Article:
By Chris Genovali
The spirit bear’s white fur chest was covered in bright red blood, as if he’d been spattered with paint. The blood red dye job was from the all the salmon he had been eating. With rapt attention, we had been watching him catch fish at river’s edge and then bring them back into the forest to consume.This veteran bear, legendary amongst wildlife viewers and researchers on B.C.’s central coast, was a prolific fisherman. He had a variety of angling styles, but the one that was most fascinating was his use of the belly-flop. There was a large swirling pool created by an assemblage of rocks amongst the fairly fast flowing water and the salmon were gathering in it before heading further up stream. The white bear would launch himself from a rock, legs splayed out, and land with a thunderous splash. When all the spray and wave action stopped he would emerge from the pool, fish in mouth and would pad back up into the bush to feed.
My Raincoast colleague Misty MacDuffee and I were in a small runabout, edged up to a rock in shallow water, near the mouth of the river and quite close to shore. A curious black bear, with distinct phantom of the opera-like markings on his face, wandered down the rocky shoreline and strolled right across the bow of our boat as if it were just another boulder. The black bear circled round again. We were getting too far into the shallows, so Misty had hopped out of the boat and was balancing on a rock pushing us out into deeper water when the bear padded right up behind her to observe what was going on.
In my most casual tone of voice I said, “Better not take another step backward.” When Misty asked why, I gestured to indicate she should take a peek over her shoulder. We both had to stifle the urge to laugh. The phantom of the opera bear would eventually chase the aging spirit bear off the prime fishing spot on the river, much to our chagrin.
The spirit bear or Kermode Bear (Ursus americanus kermodei) is a subspecies of the American black bear and lives only on the Pacific coast of Canada. About one tenth of their population has white color variant owing to a unique recessive trait. Raincoast large carnivore expert Dr. Paul Paquet states that, “The Kermode was designated a subspecies independent of the white variant. It just happens that some Kermode bears are white. Genetic assessments have been carried out with more now underway. Whether the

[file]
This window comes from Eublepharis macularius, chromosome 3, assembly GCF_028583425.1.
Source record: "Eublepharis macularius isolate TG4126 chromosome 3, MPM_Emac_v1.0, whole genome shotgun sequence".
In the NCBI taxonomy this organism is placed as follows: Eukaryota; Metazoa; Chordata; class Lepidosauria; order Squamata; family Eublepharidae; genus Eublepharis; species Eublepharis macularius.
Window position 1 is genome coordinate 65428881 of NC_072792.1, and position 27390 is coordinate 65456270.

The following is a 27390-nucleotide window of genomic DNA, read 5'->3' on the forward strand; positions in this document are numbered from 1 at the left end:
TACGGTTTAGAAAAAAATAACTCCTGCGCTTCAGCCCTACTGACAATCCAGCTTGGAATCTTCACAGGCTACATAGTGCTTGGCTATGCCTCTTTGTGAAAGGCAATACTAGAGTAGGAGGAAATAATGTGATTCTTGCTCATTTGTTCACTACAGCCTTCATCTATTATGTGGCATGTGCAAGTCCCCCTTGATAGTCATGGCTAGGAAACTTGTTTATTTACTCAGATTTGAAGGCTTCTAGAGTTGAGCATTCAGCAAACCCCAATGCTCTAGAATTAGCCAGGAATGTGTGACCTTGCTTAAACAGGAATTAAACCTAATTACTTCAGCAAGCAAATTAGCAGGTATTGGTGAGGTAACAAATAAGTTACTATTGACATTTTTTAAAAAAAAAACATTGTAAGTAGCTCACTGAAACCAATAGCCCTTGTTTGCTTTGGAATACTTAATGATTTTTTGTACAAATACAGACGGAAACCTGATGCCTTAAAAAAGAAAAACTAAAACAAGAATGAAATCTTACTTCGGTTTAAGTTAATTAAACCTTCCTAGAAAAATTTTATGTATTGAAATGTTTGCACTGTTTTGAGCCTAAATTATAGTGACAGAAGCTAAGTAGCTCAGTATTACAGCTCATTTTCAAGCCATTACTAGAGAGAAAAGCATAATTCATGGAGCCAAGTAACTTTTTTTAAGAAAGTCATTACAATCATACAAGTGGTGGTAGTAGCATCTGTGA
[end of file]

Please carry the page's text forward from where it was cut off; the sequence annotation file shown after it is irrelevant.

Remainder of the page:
current taxonomic designation will withstand close genetic scrutiny remains to be seen.”
Among the threats facing the spirit bear are a lack of protection for wild salmon – its primary food source, habitat fragmentation and exploitation of the American black bear. It is illegal to hunt the Kermode bear, but the black bears from which its genetic trait derives are subject to trophy hunting. With the aim of halting the commercial trophy hunting of these recessive gene-carrying black bears, Raincoast is now in negotiations to purchase a 3,500 square kilometer guide outfitting territory that encompasses the heart of spirit bear habitat. Contact us (firstname.lastname@example.org or 250-655-1229) to find out how you can support
Did You Know?
Research by UVic’s Dr. Tom Reimchen has shown that, owing to its white coloration, in daylight hours the spirit bear is 30% more efficient than a black bear at capturing salmon.
Isotope analyses done by the Reimchen lab reveals that spirit bears are much more dependent on salmon than their black counterparts.
Chris Genovali is the Executive Director, Raincoast Conservation Foundation